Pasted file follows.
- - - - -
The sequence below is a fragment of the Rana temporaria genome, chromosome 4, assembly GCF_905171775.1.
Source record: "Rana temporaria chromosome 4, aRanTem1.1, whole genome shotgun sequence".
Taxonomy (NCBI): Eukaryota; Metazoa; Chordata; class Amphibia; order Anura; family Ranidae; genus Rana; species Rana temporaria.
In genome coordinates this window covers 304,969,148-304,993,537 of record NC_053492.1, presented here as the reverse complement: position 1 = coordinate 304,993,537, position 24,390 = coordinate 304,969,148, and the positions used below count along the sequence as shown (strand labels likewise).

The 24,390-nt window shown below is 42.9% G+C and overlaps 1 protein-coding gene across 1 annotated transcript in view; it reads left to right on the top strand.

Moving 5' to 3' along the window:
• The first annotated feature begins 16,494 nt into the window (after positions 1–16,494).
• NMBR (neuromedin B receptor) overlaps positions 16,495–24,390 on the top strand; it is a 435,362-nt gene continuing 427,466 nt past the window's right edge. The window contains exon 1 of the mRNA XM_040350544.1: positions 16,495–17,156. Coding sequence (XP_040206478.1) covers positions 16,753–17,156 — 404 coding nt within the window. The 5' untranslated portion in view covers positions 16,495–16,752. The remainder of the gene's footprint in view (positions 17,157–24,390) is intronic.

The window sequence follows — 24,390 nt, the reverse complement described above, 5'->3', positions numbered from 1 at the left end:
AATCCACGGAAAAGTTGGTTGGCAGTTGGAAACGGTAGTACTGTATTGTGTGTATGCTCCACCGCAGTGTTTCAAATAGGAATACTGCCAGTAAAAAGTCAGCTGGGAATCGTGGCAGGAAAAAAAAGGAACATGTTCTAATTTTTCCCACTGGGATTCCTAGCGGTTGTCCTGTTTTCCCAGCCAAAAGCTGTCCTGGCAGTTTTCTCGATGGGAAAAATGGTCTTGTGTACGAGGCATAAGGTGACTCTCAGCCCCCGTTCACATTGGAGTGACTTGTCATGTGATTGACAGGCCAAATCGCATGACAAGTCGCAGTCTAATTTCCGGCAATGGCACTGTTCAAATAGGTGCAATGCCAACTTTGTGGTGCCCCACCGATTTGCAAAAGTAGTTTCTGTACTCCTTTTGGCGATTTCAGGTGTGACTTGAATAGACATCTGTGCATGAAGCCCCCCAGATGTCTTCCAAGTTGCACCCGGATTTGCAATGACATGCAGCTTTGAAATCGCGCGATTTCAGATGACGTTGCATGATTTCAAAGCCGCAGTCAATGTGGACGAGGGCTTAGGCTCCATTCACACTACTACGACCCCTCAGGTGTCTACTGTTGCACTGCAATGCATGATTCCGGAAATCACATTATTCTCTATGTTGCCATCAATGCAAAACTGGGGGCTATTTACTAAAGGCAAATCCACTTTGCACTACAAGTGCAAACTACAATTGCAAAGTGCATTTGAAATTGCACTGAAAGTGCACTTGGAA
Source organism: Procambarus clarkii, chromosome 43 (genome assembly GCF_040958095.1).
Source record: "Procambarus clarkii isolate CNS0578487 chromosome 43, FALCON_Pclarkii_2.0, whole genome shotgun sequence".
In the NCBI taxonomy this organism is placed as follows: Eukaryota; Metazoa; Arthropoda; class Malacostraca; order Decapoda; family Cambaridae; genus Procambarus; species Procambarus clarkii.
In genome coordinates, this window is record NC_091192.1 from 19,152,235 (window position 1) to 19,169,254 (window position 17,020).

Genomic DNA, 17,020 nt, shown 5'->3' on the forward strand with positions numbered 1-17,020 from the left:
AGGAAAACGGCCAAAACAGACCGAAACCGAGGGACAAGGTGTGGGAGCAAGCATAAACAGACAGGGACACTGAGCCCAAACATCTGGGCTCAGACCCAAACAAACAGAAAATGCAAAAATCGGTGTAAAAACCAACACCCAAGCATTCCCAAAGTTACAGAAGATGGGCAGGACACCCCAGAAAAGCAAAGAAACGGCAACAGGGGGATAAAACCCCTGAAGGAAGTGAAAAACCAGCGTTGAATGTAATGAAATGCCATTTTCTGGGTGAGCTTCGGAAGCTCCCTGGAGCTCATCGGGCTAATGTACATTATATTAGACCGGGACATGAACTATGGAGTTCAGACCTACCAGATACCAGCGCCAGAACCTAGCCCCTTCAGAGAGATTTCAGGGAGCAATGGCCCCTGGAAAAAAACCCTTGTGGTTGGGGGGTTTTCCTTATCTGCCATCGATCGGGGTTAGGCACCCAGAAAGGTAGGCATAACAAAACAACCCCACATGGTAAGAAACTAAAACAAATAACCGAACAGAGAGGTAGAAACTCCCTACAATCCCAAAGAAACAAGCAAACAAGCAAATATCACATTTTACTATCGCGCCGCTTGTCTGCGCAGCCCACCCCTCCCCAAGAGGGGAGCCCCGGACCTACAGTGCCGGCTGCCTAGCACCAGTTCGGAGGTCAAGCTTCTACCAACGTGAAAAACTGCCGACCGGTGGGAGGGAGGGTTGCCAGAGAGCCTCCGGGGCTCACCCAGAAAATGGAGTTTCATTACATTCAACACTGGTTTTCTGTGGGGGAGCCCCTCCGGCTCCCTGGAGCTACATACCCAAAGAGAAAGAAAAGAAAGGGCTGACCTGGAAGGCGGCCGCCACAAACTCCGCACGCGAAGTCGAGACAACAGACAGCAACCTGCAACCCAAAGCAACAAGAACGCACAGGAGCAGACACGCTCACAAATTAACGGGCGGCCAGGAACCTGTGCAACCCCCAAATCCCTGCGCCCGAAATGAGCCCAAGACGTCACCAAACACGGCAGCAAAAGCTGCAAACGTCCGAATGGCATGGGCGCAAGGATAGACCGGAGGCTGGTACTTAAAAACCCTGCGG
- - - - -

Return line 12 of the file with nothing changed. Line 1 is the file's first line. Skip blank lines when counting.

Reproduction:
Source record: "Procambarus clarkii isolate CNS0578487 chromosome 43, FALCON_Pclarkii_2.0, whole genome shotgun sequence".